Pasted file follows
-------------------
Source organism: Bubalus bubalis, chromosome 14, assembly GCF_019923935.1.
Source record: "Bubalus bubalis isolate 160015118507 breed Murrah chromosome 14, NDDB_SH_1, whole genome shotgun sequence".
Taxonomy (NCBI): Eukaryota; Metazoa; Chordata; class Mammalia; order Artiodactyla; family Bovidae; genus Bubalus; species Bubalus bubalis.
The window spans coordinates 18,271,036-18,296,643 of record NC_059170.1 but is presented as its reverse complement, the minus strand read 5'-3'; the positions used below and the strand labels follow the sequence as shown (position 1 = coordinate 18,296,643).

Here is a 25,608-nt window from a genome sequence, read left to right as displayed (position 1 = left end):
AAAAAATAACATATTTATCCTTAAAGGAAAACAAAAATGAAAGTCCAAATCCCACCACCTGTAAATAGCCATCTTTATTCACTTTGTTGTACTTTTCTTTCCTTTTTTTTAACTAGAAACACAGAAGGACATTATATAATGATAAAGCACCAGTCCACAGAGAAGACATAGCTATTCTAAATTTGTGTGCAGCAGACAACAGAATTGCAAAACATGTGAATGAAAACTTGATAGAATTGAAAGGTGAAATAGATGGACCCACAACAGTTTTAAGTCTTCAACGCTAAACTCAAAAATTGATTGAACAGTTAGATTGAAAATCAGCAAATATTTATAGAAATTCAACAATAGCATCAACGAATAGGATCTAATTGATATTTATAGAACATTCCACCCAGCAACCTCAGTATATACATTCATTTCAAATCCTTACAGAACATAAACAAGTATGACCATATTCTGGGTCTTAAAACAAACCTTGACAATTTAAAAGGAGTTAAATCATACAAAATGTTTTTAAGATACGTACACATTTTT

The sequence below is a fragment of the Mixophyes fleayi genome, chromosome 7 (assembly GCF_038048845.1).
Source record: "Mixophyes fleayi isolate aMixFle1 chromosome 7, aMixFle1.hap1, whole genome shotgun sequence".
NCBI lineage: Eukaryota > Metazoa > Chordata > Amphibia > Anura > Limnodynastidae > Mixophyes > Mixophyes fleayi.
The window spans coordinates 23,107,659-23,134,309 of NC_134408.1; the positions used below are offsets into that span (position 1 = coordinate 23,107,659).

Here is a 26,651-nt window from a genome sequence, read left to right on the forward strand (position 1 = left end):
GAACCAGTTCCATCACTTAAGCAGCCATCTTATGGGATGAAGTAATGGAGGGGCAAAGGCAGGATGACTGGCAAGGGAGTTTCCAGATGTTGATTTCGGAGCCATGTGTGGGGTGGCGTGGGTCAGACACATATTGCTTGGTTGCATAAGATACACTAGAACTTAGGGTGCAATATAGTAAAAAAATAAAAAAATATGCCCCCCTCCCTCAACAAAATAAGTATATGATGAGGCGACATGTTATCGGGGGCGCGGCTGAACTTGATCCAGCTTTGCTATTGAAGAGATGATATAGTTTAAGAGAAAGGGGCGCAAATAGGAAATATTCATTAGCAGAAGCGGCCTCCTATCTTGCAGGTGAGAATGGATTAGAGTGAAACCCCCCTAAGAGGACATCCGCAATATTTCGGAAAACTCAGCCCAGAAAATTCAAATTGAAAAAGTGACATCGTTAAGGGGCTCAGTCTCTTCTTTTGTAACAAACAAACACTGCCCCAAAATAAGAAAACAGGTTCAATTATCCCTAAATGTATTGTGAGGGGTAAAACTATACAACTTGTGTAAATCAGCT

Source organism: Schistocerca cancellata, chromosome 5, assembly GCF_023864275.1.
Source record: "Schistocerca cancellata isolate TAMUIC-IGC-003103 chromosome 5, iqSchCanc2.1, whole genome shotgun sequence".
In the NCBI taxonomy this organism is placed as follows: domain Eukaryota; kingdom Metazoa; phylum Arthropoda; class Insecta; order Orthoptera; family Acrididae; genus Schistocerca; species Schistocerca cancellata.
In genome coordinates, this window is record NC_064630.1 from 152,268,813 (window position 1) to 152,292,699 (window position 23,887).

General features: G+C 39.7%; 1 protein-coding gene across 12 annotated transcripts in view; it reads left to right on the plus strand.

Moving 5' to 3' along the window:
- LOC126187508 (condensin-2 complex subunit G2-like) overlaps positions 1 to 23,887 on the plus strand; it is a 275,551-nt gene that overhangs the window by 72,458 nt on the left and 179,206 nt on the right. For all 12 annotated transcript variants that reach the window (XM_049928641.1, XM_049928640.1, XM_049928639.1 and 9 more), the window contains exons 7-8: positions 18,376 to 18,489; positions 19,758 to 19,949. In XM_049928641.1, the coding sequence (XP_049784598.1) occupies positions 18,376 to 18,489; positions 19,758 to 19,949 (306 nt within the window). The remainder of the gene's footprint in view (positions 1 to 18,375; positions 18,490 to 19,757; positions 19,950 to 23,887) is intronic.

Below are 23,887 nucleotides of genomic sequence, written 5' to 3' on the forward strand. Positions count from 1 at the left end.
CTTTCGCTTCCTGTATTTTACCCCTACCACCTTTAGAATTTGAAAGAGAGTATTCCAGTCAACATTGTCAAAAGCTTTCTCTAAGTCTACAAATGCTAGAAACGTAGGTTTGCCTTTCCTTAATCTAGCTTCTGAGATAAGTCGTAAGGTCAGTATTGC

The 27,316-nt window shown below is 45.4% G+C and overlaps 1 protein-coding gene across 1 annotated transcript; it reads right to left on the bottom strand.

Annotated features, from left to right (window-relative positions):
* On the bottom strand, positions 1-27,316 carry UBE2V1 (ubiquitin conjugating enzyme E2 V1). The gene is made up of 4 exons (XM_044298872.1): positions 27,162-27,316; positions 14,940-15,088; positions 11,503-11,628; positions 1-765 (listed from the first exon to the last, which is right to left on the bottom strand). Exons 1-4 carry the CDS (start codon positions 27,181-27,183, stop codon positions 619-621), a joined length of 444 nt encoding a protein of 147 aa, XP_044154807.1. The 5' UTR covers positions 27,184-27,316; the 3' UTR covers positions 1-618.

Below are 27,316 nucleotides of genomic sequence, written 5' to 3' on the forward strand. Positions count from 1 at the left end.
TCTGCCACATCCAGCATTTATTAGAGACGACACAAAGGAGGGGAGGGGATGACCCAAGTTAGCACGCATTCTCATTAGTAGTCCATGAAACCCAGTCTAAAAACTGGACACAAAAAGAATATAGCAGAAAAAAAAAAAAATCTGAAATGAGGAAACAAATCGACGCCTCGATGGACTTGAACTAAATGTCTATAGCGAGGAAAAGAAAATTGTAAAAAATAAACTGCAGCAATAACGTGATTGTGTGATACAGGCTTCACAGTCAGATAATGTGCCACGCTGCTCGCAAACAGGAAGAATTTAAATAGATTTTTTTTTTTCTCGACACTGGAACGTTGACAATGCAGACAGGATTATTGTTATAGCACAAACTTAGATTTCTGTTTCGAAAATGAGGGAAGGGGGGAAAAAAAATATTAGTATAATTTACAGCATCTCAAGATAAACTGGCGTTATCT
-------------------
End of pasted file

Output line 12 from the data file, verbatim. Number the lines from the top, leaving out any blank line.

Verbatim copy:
GAACCAGTTCCATCACTTAAGCAGCCATCTTATGGGATGAAGTAATGGAGGGGCAAAGGCAGGATGACTGGCAAGGGAGTTTCCAGATGTTGATTTCGGAGCCATGTGTGGGGTGGCGTGGGTCAGACACATATTGCTTGGTTGCATAAGATACACTAGAACTTAGGGTGCAATATAGTAAAAAAATAAAAAAATATGCCCCCCTCCCTCAACAAAATAAGTATATGATGAGGCGACATGTTATCGGGGGCGCGGCTGAACTTGATCCAGCTTTGCTATTGAAGAGATGATATAGTTTAAGAGAAAGGGGCGCAAATAGGAAATATTCATTAGCAGAAGCGGCCTCCTATCTTGCAGGTGAGAATGGATTAGAGTGAAACCCCCCTAAGAGGACATCCGCAATATTTCGGAAAACTCAGCCCAGAAAATTCAAATTGAAAAAGTGACATCGTTAAGGGGCTCAGTCTCTTCTTTTGTAACAAACAAACACTGCCCCAAAATAAGAAAACAGGTTCAATTATCCCTAAATGTATTGTGAGGGGTAAAACTATACAACTTGTGTAAATCAGCT